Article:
3 Execs Get Chance to Run Major N.Y. Shops

For the three executives named to president posts at the New York offices of Lowe, Foote Cone & Belding and BBDO this month, the new jobs will be their first shot at leading a major agency.

Neither Lowe’s Susan Cantor nor BBDO’s John Osborn, both promoted from within, have served in the top spot before. FCB’s Lynne Seid, most recently chief client officer at BBDO, ran the former Partners & Shevack in New York from 1996-99.

The hirings are further evidence of the limited number of experienced top leaders in the agency business [Adweek, Feb. 9]. The willingness to dig deeper to find new chiefs also reflects the changing demands of the job, said Richard Roth of New York consultancy Roth Associates. “It has always been hard [to find leaders], and now it’s harder,” he said. “Today, clients don’t want or tolerate an ad guy or gal. They want a business person; they want accountability.”

Lowe U.S. chairman Gary Goldsmith said business acumen was a key reason he promoted Cantor, director of client services, who ran the $1 billion shop’s biggest account, General Motors’ GMC. “Our business now is one that requires the people running the agency to not be ceremonial leaders but to be really immersed in the clients’ businesses,” he said. Cantor, 36, also oversaw the MassMutual and Macy’s accounts.

Goldsmith said he sees in Cantor “talent, ability and intensity.” Colleagues describe the former Ammirati Puris Lintas svp, group director as demanding but fair; one called her a “walk-around leader.” Cantor noted that she learned from APL colleague Nancy McNally, “It’s OK to be a really strong, opinionated woman.”

Named president hours after U.S. CEO Tom Bernardin left for Leo Burnett on Feb. 4, Cantor told top managers in her first meeting, “Our success will be our collective success, and failure will be our collective failure. And failure is not an option.”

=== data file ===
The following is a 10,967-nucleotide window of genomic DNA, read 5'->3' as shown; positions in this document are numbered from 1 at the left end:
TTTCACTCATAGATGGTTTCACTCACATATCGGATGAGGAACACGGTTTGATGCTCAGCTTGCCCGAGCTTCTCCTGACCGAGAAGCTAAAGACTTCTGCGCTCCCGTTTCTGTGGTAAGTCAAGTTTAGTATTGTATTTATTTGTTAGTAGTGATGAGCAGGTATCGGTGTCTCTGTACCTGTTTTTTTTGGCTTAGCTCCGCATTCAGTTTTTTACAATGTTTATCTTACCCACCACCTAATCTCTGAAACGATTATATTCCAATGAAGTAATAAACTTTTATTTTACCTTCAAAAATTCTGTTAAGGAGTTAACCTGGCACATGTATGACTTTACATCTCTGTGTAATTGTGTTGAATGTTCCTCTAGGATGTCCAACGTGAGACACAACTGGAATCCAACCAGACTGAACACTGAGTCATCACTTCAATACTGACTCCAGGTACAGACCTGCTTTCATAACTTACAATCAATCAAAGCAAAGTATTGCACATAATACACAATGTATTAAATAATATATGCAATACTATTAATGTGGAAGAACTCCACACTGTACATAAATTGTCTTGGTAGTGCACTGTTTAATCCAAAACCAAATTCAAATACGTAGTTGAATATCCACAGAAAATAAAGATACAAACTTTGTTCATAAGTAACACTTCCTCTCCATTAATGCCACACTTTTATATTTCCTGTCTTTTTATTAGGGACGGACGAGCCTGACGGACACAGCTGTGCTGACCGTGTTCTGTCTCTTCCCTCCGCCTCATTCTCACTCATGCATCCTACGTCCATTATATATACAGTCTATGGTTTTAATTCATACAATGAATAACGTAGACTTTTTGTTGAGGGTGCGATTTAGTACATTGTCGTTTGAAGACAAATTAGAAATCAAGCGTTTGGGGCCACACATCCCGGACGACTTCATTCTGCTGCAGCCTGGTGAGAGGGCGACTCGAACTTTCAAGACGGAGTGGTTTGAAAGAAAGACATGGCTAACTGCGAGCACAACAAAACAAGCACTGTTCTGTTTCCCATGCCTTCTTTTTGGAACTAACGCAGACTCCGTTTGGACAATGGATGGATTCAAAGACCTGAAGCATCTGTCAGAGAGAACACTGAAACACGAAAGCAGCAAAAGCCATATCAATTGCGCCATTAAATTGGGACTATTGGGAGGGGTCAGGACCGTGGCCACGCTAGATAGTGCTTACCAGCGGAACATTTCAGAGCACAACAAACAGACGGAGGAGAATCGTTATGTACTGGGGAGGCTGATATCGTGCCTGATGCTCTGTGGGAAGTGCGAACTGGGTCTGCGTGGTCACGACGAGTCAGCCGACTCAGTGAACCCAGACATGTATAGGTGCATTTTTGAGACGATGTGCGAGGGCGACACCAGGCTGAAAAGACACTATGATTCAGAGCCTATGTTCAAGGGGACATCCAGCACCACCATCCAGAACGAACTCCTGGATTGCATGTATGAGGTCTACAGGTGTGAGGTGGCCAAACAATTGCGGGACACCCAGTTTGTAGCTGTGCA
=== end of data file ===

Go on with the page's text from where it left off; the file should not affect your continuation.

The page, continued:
Seid, 53, will join the $1.5 billion flagship FCB office in April. At BBDO, where she served as chief client officer since 2001 and was credited with helping to win Cingular Wireless, Office Depot and PeopleSoft, she was said to be disarming and witty with clients but hard-nosed as a manager. To that Seid responded, “The person I’m hardest on is myself.”

Seid inherits the president title from Jeff Tarakajian, who relinquished the CEO role last May, when he shifted into an account management position. “This is not a broken agency,” Seid said of the challenges she faces. “It’s a car that needs the engine turned on. I want to be that engine.” FCB Worldwide CEO Brendan Ryan called Seid “a tremendous new-business leader” and the “perfect complement” to chairman and creative chief Chris Becker in communicating strategy to creative teams.

Osborn, 37, was seen as a logical successor to Bill Katz, given his 14 years at the $1.3 billion shop and longtime ties to key client Pepsi. Nicknamed “Ozzy,” the former director of integrated marketing is known for his exuberance and collegial working style. Sources said that could provide a good contrast to the sometimes reserved Ted Sann, BBDO’s creative chief.

“[Osborn] has a fresh perspective on the ways things can be here,” said BBDO Worldwide president Andrew Robertson. “He knows the organization and how to take it forward.” Osborn, who also holds the CEO title, said he intends to “leverage BBDO’s terrific talent across the board.”